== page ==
Once income is sent through a common point, it can be documented and limited. While a bishop who currently presides over a small district (1-13) may realize $75-100k of income above the church budgeted $63k, the average bishop is receiving $150k-$250k of additional compensation. Those who know, don’t tell. The rest of us make “experienced” guesses. The best paid bishops receive from $350k to a sum no one can number.

Where do we draw the line and establish the limit? That is a struggle. Too high, and we will miss the point. Too low, and there is no chance of implementation. The correct figure is somewhere between $350k and $500k. The rationale. Major pastors of other denominations in New York City (for example) are known to receive packages of $425-450k. National religious leaders of nonprofits have documented salaries of $400k or so. Psychologically, anything above $500k would be frowned upon both within and from outside the denomination. The standard is not to reach par with the multi-million dollar per year mega, media preachers. If our bishops want that kind of money, because they command such gifts and appeal, they should resign their office and take to the airways/revival circuits.

Accountability. Bishops should receive 1099s/W-2s for all of their official income. This is possible and verifiable by directing all income through a single point. The people will know the extent of their generosity. The environment of service will change. Attitudes should improve. We will shatter the image that leadership takes everything. We can heal the blemish. We can rise above the distraction to engage in more excellent service.

An Example of how it would work: 1. You establish an Episcopal Compensation Account. 2. Annual Conference, meeting, event “gifts” are paid by check/electronic transfer into the account. 3. If the bishop preaches at a church (in district), or appears at a function where there is an honorarium, the funds are paid by check/transfer to the fund. 4. Christmas, birthday and personal milestone celebratory gifts from persons in the district (IRS essentially says these are more obligatory than love) are deposited to the Account. 5. Disbursements from the account to the bishop are by check/transfer with proper tax accounting. 6. Funds received which exceed the established ceiling are diverted to the Episcopal District to cover the costs of housing, travel, and benevolence on behalf of the bishop. 7. Any remaining funds above the limit revert to the Episcopal District for projects/programming.

I may add some comments on other models considered. This one, though, could be the most easily implemented and transparent. Let’s talk about it!

Unspoken – Not Really a Secret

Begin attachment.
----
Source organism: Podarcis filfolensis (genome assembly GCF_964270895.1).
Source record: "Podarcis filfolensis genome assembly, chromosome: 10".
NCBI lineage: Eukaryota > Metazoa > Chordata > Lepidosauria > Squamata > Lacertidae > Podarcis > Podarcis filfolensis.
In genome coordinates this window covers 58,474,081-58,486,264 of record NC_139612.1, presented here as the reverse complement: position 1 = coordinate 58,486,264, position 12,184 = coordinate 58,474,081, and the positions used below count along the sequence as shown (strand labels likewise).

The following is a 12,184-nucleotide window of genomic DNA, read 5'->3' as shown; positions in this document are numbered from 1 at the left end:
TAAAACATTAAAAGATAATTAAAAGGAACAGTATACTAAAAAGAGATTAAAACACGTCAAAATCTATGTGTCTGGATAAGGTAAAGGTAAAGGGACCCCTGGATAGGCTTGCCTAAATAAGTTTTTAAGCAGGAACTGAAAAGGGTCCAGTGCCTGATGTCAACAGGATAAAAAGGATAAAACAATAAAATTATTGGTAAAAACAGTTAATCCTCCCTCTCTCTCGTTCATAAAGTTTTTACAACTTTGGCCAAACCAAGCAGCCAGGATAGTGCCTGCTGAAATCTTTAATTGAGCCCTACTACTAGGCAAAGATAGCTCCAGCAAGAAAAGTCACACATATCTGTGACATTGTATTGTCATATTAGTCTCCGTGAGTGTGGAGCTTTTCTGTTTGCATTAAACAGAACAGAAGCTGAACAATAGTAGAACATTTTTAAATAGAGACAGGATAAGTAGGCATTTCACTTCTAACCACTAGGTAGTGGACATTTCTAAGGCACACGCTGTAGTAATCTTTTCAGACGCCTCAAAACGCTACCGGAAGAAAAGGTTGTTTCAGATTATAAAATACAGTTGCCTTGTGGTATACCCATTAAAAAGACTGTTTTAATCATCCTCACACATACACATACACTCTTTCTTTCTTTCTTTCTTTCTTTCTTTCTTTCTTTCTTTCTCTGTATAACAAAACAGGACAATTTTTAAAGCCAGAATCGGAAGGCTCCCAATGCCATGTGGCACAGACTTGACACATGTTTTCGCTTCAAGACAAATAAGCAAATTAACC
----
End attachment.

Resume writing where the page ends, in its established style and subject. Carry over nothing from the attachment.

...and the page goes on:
Episcopal compensation is a quirky topic among AMEs. We have an official salary for bishops which is unrealistically low. Then, there is the “other” compensation. I went through much of my ministry oblivious to both the magnitude and the process of the “other.” Colleagues continue to act as though no one knows. The truth is: most know…hardly anyone knows “how much.”

So, let’s outline the package. The official budget salary is $63,067. There are travel funds ($21,022) also budgeted. A district may provide housing, a car, and other normal amenities, including office/staff. The Ecumenical Officer receives a housing allowance ($16,404) and an assigned administrative budget ($74,705). Now, the unspoken-not really a secret items:

1. Gifts from the Annual Conferences

2. Gifts from Planning Meeting, Midyear Meeting, and Christian Education Meeting

3. Honoraria from preaching within the assigned episcopal district.

4. Special Occasion Gifts: Christmas, Birthday, Wedding Anniversary, Preaching Anniversary, etc.

5. Miscellaneous gratuities and occasions like shopping outings (not as common these days, but I can remember key pastors taking shoes, suits and other items to their bishop).

In most cases, the Annual Conference gift is the heavy piece of the package. Historically, Bishops Richard Allen and Morris Brown received a set amount when they presided over an annual conference. This practice continued for a while before matters got out of hand. Culturally, many bishops considered the annual conference gifts like “class dues.” Presiding Elders jumped on that train, and we allowed “meeting income” to become compensation/gifts. (Let’s not digress.) For the sake of the future of our Zion, we must get a handle on the matter of compensation.

The 1956 reformers thought they had the solution. One bishop was quoted as saying after 1956, “there is more than one way to skin a cat.” It soon became clear that the power of appointment and co-conspiracy of clergy/lay leaders would nullify the intended reforms. The code of secrecy and nondisclosure has made the actual amount received by a bishop a mystery, with the exception (maybe) of a predecessor/successor.

As the demographics of our Zion shifted, so too, did the compensation gap between bishops of larger/smaller districts. The result is fierce competition among bishops to serve in a specific district where the rewards are greatest. It is an honor to be a bishop in our church, presiding over any district. If they all are the same, why the strife? This is not a critique of the respect for leadership, or the generosity of the AME Family. It is a commentary on a malicious feature of our church which detracts from our gospel proclamation, loving service and liberating activities. Remove (minimize) the dollar factor, and we will see a very different environment around episcopal assignment and episcopal ministries.

Can we equalize the compensation? Not easily, though we can lessen the gap a bit by allowing one bishop to serve two smaller districts. Can we limit the abuse? Absolutely! Next blog post.